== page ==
Overall, community organizations that help families overwhelmingly deal with single mom families. I don't know anything about "re-education camps". I do know that women who are given safe haven and emotional support are invaluably enabled to get on their own feet and uplift themselves to some pretty admirable heights! I've seen it. The same can be said for men in many situations, even wrt drug addictions. Sure, there are failures, so neither of us should hold to broad generalizations.

As for body image and egos, I'm only citing anecdotal experience again. With men, it's mostly about physical performance, and with women it's mostly about physical appearance. One is more physical (health), and the other is more mental (beauty). Have you noticed which magazines are most popular at grocery store checkout lines? There's just no doubt in my mind about which culture's priorities currently prevail.

I haven't felt a need to develop a source of male vs female cultural statistics until just now.

Listening to police scanners can leave a false impression.

It is now scientifically established that women tend to initiate violence more often than men, and that the male response to that violence tends to be what ends up in a call to police. For decades that left the impression that men were the initial aggressors.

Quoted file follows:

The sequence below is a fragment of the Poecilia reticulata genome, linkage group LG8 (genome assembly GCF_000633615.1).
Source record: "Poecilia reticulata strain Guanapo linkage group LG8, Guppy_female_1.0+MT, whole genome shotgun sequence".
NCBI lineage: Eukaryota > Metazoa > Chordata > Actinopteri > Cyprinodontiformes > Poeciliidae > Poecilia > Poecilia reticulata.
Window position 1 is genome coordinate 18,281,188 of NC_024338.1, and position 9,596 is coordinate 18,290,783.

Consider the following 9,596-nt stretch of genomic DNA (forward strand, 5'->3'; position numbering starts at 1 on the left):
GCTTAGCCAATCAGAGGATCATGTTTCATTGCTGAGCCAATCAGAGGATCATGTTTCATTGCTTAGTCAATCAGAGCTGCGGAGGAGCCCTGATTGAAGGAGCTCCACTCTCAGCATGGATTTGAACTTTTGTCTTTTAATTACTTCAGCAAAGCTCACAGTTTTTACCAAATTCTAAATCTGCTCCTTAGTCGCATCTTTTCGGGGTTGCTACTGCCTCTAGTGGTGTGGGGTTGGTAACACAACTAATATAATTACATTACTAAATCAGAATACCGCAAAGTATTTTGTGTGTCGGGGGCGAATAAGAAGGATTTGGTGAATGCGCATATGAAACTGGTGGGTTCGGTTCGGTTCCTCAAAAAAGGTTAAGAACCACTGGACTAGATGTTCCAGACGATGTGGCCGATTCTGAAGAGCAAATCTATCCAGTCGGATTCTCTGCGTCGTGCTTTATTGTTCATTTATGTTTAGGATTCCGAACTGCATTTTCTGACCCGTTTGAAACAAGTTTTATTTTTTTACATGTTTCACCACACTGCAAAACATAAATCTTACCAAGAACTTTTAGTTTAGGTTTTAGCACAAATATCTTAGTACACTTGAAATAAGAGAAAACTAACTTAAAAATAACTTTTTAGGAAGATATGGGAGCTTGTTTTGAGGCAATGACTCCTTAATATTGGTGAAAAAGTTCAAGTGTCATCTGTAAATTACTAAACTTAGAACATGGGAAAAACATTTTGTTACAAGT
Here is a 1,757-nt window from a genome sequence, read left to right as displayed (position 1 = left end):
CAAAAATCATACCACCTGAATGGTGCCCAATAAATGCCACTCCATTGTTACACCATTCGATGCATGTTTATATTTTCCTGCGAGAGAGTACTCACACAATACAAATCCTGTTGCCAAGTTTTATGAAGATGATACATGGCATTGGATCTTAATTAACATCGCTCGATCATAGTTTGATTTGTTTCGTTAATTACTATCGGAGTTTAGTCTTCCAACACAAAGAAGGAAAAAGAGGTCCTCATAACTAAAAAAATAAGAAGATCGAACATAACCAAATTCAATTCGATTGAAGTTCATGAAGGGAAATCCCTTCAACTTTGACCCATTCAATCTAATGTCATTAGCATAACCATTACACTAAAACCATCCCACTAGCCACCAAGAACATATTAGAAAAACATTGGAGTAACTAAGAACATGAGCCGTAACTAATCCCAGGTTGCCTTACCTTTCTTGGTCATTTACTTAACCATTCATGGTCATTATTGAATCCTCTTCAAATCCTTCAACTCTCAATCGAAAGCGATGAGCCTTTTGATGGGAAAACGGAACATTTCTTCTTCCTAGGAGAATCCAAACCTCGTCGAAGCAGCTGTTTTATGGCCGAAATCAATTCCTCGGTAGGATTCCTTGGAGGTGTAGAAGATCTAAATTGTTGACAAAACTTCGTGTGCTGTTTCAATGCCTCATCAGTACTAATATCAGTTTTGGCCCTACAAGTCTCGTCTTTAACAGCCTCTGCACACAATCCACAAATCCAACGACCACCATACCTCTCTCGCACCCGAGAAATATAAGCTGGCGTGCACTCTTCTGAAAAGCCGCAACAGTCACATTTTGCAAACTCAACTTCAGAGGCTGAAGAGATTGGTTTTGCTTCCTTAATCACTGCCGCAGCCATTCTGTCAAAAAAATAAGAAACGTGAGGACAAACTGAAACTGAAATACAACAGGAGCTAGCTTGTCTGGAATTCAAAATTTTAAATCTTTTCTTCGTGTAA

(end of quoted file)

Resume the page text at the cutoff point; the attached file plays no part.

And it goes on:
CDC Study: More Men than Women Victims of Partner Abuse

According to a 2010 national survey by the Centers for Disease Control and Department of Justice, in the last 12 months more men than women were victims of intimate partner physical violence and over 40% of severe physical violence was directed at men. Men were also more often the victim of psychological aggression and control over sexual or reproductive health. Despite this, few services are available to male victims of intimate partner violence.

Woman As Aggressor: The Unspoken Truth Of Domestic Violence

This statistic was undoubtedly the most striking: in committing acts of domestic violence, more women than men (25 percent versus 11 percent) were responsible. In fact, in the 71 percent of nonreciprocal partner violence instances, the instigator was the woman. This flies in the face of the long-held belief that female aggression in a relationship is most often predicated on self-defense.

Researcher Says Women's Initiation of Domestic Violence Predicts Ri...

How can we prevent Intimate Partner Violence and injury to women? IPV researcher Deborah Capaldi, Ph.D., a social scientist at the Oregon Social Learning Center, finds that the best way for women to be safe is to not initiate violence against their male partners.

A woman who smacks her man is taking her life in her hands. Women need to be taught better ways of expressing their displeasure.